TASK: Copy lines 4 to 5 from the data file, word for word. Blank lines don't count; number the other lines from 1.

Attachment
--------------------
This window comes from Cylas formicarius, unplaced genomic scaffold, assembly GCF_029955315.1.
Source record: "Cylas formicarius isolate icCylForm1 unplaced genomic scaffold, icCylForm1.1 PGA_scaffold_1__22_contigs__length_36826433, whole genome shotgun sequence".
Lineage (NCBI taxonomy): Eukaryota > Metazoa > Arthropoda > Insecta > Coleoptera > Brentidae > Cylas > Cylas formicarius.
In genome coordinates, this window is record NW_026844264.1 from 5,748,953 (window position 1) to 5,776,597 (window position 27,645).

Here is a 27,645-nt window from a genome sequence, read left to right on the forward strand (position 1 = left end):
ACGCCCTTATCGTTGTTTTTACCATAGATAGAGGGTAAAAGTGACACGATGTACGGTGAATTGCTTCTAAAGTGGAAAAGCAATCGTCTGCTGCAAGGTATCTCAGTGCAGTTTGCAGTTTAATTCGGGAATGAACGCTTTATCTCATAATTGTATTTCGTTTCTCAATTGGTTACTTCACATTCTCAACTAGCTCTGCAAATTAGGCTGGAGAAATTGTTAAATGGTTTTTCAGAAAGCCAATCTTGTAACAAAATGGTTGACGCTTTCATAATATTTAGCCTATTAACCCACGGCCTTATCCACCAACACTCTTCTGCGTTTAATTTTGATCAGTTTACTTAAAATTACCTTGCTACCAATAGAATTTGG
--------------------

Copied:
In genome coordinates, this window is record NW_026844264.1 from 5,748,953 (window position 1) to 5,776,597 (window position 27,645).

Here is a 27,645-nt window from a genome sequence, read left to right on the forward strand (position 1 = left end):